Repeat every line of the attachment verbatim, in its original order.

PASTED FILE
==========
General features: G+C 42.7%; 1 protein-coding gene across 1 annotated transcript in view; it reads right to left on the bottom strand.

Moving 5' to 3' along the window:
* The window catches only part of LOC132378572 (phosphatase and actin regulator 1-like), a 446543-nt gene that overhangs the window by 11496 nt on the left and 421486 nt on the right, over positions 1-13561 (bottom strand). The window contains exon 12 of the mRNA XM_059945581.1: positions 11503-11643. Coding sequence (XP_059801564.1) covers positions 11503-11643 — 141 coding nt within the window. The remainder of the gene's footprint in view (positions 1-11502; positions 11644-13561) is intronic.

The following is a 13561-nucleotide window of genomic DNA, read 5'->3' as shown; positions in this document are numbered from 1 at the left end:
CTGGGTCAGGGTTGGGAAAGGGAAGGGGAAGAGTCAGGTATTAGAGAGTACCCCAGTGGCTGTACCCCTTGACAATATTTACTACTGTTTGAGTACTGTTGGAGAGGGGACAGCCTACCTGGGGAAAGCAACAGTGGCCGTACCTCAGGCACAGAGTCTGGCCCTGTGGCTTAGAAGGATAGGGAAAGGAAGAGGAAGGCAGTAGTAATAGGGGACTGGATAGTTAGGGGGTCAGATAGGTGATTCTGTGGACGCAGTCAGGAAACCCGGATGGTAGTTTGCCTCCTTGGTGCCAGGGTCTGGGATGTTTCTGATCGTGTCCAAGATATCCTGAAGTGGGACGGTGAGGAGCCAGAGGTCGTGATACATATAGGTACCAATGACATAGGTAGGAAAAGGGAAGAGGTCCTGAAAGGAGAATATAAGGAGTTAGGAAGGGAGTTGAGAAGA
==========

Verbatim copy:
General features: G+C 42.7%; 1 protein-coding gene across 1 annotated transcript in view; it reads right to left on the bottom strand.

Moving 5' to 3' along the window:
* The window catches only part of LOC132378572 (phosphatase and actin regulator 1-like), a 446543-nt gene that overhangs the window by 11496 nt on the left and 421486 nt on the right, over positions 1-13561 (bottom strand). The window contains exon 12 of the mRNA XM_059945581.1: positions 11503-11643. Coding sequence (XP_059801564.1) covers positions 11503-11643 — 141 coding nt within the window. The remainder of the gene's footprint in view (positions 1-11502; positions 11644-13561) is intronic.

The following is a 13561-nucleotide window of genomic DNA, read 5'->3' as shown; positions in this document are numbered from 1 at the left end:
CTGGGTCAGGGTTGGGAAAGGGAAGGGGAAGAGTCAGGTATTAGAGAGTACCCCAGTGGCTGTACCCCTTGACAATATTTACTACTGTTTGAGTACTGTTGGAGAGGGGACAGCCTACCTGGGGAAAGCAACAGTGGCCGTACCTCAGGCACAGAGTCTGGCCCTGTGGCTTAGAAGGATAGGGAAAGGAAGAGGAAGGCAGTAGTAATAGGGGACTGGATAGTTAGGGGGTCAGATAGGTGATTCTGTGGACGCAGTCAGGAAACCCGGATGGTAGTTTGCCTCCTTGGTGCCAGGGTCTGGGATGTTTCTGATCGTGTCCAAGATATCCTGAAGTGGGACGGTGAGGAGCCAGAGGTCGTGATACATATAGGTACCAATGACATAGGTAGGAAAAGGGAAGAGGTCCTGAAAGGAGAATATAAGGAGTTAGGAAGGGAGTTGAGAAGA